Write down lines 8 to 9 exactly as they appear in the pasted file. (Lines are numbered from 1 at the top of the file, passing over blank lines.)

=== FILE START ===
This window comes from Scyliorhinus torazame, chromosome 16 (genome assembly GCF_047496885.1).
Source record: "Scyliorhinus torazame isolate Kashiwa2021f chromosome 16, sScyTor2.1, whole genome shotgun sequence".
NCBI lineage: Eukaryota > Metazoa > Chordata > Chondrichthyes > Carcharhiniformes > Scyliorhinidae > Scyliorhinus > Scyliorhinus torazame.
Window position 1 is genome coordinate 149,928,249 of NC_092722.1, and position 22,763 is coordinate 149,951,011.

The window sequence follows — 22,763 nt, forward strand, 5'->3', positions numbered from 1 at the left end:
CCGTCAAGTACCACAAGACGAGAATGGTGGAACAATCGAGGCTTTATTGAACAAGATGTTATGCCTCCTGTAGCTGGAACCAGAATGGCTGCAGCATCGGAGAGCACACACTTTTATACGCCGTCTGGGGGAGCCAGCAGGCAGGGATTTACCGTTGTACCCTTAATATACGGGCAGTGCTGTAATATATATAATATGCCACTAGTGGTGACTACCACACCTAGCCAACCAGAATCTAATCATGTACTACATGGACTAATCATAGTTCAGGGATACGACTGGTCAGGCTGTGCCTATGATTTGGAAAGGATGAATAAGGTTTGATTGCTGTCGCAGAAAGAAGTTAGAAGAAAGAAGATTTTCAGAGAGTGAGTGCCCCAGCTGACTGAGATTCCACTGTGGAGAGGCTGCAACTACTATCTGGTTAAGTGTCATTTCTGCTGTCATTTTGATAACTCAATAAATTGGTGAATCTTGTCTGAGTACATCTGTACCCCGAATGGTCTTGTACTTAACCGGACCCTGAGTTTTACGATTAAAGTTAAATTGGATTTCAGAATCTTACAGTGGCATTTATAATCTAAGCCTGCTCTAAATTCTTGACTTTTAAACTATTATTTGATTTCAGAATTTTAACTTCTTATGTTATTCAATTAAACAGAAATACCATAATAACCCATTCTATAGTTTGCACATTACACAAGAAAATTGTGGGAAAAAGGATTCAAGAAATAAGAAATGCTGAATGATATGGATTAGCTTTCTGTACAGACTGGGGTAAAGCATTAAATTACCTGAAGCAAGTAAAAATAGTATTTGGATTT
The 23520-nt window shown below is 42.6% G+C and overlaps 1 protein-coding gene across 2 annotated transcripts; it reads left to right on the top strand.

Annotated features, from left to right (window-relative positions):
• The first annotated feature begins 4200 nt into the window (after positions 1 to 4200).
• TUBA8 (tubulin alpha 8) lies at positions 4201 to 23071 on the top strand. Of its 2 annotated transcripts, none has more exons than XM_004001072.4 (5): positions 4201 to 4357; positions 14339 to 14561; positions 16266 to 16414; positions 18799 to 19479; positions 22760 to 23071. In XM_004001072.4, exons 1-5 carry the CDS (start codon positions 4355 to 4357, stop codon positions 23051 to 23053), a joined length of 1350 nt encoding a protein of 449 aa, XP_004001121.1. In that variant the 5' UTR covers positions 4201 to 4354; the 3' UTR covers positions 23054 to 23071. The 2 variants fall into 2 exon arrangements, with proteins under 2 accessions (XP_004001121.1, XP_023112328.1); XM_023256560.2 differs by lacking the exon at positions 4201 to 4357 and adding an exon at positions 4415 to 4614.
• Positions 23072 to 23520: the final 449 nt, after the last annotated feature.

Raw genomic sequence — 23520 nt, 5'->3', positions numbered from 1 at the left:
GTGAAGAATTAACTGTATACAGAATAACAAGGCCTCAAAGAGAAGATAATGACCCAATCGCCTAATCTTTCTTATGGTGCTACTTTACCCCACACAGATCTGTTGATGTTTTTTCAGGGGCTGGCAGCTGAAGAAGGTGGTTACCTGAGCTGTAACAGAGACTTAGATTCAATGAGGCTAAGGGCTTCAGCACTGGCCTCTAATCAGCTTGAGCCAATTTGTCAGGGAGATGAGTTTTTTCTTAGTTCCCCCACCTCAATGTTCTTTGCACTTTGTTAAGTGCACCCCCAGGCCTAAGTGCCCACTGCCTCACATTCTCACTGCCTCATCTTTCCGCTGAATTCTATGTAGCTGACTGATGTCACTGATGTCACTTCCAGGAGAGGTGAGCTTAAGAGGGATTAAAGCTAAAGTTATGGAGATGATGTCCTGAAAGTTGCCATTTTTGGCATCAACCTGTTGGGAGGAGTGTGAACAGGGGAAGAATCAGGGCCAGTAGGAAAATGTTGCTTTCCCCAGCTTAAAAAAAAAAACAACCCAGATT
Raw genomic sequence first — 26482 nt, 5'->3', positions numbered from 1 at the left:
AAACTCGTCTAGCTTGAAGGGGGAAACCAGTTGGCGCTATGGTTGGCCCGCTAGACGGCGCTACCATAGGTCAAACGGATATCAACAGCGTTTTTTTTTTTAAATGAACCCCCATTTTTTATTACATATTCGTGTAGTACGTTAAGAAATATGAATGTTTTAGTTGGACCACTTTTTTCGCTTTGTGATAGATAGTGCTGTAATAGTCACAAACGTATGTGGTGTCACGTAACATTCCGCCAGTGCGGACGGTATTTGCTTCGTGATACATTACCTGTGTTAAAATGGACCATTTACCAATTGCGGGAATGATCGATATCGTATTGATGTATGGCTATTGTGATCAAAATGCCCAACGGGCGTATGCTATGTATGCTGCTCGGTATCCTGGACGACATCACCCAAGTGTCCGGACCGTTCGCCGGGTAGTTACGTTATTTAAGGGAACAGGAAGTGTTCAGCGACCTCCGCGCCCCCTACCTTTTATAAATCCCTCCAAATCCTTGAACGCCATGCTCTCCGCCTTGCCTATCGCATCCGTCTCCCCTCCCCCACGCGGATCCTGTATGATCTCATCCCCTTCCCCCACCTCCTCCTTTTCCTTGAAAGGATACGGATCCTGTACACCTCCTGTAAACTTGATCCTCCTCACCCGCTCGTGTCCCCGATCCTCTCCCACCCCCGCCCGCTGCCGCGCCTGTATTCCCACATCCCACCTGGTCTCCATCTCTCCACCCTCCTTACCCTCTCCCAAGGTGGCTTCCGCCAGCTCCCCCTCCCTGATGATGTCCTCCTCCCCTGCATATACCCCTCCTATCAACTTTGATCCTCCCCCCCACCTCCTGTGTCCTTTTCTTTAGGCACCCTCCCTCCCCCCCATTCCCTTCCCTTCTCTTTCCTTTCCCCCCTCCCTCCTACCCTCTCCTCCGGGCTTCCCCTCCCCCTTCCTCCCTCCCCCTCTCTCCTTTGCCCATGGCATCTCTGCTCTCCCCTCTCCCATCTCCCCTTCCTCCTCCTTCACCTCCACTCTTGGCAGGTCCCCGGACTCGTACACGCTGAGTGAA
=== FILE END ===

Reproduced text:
Annotated features, from left to right (window-relative positions):
• The first annotated feature begins 4200 nt into the window (after positions 1 to 4200).